Harboring Insects and Diseases

Harboring Insects and Diseases

How To Prevent Harboring Insects and Diseases

There are times when I’m so busy I don’t have time to do the things I recommend. This past season I had two separate gardens in two different locations.  I had moved and I no longer lived near one of them. My energy was focused on my new location. In turn my compost pile at one location had fully decomposed and I could see it was mostly soil. As a gardener one must always keep in mind any actions that can lead to harboring of insect and diseases.

Prevent insect infestations like Japanese grubs

Once the season was over, I realized the folly of holding on to the one garden and decided it was time to dismantle everything and relocate to my new site.  I started moving my fresh compost and everything was great until I found myself digging a foot and a half deep.  There they were an abundance of grubs!

Turning Your Compost

As you can see from the picture on the right, I was breeding lots of grubs. This can happen, as the environment is ideal. I had kept adding new vegetable scraps and other materials, and covering with a layer of soil, but never turning the whole compost pile.  Maybe it was the warmth provided from the decomposition and the safety of undisturbed soft compost that drew such a high breeding ground of grubs.  Lesson learned: turn your compost at least once a month no matter how small in order to prevent insect infestations like this. See video on turning your compost https://youtu.be/030HTgPO_Eo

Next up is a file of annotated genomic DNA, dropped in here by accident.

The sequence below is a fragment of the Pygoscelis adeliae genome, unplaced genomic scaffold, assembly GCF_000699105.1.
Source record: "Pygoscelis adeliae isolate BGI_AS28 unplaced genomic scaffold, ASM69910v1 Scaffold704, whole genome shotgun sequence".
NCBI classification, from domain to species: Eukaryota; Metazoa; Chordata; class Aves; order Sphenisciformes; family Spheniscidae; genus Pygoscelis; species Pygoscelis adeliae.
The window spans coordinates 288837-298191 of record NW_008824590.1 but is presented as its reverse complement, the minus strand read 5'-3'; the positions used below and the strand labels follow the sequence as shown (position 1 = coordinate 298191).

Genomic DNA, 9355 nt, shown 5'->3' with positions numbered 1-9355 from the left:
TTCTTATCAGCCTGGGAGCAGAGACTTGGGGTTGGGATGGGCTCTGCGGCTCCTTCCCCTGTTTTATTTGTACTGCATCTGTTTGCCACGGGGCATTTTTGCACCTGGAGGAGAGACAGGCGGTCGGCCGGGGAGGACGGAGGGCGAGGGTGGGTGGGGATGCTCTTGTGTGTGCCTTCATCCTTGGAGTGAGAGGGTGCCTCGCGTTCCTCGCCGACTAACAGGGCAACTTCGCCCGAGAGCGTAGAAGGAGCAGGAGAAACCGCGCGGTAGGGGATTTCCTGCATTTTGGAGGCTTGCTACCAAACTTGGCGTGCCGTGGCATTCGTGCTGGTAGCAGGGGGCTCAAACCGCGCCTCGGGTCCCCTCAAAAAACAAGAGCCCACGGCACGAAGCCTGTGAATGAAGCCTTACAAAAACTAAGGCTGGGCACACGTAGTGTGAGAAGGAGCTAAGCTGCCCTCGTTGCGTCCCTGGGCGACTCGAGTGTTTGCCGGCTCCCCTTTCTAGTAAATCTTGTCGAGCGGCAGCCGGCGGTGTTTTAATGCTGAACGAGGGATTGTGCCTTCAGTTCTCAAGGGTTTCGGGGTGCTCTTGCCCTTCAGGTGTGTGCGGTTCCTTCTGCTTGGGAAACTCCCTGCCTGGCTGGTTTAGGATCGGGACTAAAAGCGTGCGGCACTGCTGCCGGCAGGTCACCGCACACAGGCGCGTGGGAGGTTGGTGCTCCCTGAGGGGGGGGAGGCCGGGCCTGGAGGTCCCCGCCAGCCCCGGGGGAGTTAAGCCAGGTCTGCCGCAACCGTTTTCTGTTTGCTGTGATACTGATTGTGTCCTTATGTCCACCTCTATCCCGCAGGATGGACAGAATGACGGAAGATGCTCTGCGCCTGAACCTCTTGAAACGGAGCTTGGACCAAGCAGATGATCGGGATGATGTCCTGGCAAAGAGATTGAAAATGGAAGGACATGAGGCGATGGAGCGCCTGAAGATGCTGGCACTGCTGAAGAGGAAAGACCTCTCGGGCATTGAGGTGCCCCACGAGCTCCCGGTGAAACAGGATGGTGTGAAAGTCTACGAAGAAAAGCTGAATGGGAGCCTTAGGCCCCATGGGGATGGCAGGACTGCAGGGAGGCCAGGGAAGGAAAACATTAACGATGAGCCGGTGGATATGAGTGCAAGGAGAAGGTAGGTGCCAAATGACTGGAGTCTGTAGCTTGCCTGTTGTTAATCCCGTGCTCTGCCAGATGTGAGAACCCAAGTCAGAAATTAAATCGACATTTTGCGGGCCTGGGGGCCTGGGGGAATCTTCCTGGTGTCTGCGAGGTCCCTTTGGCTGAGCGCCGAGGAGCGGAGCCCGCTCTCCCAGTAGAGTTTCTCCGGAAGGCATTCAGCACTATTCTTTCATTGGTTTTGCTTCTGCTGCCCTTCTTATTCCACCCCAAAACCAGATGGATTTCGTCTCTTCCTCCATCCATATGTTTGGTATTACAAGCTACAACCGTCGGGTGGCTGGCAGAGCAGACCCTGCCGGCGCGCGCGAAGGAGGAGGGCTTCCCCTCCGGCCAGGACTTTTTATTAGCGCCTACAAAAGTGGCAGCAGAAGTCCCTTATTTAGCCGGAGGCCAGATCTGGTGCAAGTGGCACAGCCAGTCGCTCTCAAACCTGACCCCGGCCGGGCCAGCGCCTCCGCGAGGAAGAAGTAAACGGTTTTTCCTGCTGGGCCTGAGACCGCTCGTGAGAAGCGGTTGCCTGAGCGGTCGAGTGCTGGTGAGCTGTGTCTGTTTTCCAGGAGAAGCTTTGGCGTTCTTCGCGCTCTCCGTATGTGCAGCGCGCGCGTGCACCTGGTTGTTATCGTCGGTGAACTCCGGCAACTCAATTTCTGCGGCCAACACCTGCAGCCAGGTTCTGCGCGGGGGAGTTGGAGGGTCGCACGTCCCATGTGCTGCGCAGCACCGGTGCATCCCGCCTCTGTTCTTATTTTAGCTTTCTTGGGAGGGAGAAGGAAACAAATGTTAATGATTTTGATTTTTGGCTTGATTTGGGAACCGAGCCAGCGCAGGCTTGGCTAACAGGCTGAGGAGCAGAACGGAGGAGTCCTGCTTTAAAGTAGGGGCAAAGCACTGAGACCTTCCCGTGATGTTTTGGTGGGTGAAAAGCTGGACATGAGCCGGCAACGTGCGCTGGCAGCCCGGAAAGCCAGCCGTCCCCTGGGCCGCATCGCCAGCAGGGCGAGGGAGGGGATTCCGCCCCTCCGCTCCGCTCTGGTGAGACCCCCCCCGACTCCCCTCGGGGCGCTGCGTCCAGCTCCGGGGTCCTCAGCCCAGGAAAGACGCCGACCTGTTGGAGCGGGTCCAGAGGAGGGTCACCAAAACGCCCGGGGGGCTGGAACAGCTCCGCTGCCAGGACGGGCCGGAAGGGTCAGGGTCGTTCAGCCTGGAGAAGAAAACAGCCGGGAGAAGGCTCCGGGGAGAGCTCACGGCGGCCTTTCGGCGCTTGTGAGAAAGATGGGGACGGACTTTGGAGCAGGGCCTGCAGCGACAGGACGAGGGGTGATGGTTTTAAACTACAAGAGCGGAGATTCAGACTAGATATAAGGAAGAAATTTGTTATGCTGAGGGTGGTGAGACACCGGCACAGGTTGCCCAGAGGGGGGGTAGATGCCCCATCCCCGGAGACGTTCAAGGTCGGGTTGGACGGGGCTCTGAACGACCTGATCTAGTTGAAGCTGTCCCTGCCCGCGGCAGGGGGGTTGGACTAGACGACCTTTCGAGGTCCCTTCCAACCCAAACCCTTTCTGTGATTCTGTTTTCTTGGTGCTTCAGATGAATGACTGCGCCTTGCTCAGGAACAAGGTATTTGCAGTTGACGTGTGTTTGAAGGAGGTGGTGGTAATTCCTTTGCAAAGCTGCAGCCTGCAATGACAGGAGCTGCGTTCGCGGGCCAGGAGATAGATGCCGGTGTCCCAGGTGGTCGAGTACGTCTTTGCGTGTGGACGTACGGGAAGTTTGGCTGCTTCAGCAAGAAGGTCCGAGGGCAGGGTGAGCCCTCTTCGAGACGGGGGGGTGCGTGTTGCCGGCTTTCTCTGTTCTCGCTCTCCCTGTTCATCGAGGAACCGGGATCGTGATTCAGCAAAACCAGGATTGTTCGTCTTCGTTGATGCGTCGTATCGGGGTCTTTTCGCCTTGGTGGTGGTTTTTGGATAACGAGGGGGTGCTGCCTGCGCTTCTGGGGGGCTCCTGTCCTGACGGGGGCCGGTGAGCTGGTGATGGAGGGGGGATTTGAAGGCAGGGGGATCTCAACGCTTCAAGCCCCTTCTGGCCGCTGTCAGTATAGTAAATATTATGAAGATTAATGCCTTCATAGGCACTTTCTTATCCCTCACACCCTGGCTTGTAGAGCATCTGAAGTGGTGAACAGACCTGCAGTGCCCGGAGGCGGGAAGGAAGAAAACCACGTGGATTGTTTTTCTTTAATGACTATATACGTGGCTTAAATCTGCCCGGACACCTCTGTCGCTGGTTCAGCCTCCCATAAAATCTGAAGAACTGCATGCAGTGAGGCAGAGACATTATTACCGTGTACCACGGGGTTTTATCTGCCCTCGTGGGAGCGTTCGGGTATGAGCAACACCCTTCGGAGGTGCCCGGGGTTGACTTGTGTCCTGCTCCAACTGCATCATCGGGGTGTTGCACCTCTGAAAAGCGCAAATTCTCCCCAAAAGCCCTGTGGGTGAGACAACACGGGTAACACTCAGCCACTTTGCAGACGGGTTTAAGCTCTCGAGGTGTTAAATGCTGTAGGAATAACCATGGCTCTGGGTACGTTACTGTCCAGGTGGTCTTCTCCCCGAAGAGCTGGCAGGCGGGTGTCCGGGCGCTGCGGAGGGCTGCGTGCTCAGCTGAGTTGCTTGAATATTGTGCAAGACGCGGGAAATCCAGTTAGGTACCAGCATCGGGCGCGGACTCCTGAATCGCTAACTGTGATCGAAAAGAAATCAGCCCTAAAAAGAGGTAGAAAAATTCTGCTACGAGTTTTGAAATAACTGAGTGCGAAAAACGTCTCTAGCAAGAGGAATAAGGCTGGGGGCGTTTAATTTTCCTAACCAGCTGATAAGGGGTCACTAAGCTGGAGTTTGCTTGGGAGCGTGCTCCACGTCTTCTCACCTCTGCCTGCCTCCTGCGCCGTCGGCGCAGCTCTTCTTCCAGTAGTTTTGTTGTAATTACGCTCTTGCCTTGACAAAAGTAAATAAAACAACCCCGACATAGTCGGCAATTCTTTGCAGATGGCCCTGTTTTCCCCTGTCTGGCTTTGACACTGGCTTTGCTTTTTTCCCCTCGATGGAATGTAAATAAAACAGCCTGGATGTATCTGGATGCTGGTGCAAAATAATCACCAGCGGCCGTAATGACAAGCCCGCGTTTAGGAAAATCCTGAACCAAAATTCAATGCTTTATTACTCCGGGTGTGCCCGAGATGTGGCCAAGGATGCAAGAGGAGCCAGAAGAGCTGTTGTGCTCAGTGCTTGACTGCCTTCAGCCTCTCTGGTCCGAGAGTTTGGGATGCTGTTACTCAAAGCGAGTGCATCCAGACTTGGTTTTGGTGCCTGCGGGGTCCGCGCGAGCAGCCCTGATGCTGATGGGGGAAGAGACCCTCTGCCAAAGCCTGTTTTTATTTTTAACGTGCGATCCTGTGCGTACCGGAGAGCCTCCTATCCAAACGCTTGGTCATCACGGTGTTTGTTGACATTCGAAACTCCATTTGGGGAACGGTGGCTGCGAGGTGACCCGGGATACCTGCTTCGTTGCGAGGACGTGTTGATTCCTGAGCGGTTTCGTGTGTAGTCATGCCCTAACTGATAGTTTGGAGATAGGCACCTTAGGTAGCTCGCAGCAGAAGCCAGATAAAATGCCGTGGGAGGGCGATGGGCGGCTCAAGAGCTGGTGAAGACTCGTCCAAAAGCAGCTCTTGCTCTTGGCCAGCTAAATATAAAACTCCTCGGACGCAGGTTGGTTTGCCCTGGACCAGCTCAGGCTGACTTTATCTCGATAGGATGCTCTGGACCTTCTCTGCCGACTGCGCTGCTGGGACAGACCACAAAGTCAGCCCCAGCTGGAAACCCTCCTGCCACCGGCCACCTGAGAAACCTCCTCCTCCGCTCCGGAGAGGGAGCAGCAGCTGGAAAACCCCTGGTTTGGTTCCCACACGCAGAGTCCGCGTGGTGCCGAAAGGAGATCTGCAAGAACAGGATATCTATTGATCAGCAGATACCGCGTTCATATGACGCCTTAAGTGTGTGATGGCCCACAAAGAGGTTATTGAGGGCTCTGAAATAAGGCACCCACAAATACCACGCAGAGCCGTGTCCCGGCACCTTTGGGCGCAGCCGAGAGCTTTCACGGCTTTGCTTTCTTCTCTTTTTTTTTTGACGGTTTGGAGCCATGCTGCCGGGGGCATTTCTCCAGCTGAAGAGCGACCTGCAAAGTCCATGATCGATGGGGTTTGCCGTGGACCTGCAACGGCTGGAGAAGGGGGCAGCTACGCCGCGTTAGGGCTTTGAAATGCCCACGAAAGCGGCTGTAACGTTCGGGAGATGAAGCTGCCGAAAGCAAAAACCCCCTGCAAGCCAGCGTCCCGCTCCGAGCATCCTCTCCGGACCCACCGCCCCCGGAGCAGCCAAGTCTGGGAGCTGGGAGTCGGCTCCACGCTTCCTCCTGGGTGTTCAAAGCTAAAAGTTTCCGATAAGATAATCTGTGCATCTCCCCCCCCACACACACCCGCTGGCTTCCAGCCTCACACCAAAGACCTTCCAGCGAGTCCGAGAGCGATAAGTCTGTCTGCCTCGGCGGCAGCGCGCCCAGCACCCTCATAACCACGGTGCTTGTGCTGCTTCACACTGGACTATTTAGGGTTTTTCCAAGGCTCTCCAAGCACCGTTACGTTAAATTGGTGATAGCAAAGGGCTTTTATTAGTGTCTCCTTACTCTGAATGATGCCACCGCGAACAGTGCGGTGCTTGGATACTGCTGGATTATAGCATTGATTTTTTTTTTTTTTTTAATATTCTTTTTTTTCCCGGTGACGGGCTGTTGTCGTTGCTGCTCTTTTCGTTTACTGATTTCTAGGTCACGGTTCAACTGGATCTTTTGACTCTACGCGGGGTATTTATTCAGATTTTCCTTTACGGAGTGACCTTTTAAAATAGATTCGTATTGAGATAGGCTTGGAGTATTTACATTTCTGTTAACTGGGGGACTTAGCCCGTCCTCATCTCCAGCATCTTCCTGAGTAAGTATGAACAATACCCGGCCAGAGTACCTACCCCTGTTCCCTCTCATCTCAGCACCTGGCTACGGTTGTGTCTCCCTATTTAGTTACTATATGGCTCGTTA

Clean-up After Harvesting 

Sometimes it’s easy to just walk away and leave the dead plant material behind. Whatever insects and diseases were present will hibernate and come back as pest infestation the following year. Therefore, cleaning, removing and disposing of infested plants along with taking note of where certain crops were grown is very important.  This way you can rotate your crops and plant a totally different family the following year. If rotation is tough due to limited space, see if you can share with a neighbor and make an arrangement for each to grow different vegetables, thus allowing you to rotate your crops.

Precautions When There are Mild Winters

One advantage of mild winters or a very long fall is that you can continue to harvest your greens as well as other fall season crops.  These are: lettuce, mustard greens, turnip greens, Swiss chard, bok choy and many more. They will continue to develop, and you can harvest them if they are protected against that occasional frost with row covers. Warm winter or a long fall also means that your insect population can continue to thrive and if there are no preventive measures like using a row cover you can end up harboring insects and diseases . To learn more about row covers: https://www.gardeningtheorganicway.com/maintenance/fabric-row-covers-keeping-bugs/

Following these simple suggestions can go a long way in the prevention of insect infestations.

Disadvantages of a Warm Winter

  • Many insects and diseases die when there is a hard winter as the cold kills them. If the temperatures are very mild, the following season, the populations of insects tends to be higher and so are the diseases which can result in heavy insect infestations.
  • If the weather stays warm or a warm spells comes along and is long enough, fruiting trees can bloom early; then, when the frost comes, the blooms die and you will lose the crop.

To learn more about growing vegetables, crop rotation, and controlling insects purchase my book ‘Garden the Organic Way’ https://gardentheorganicway.etsy.com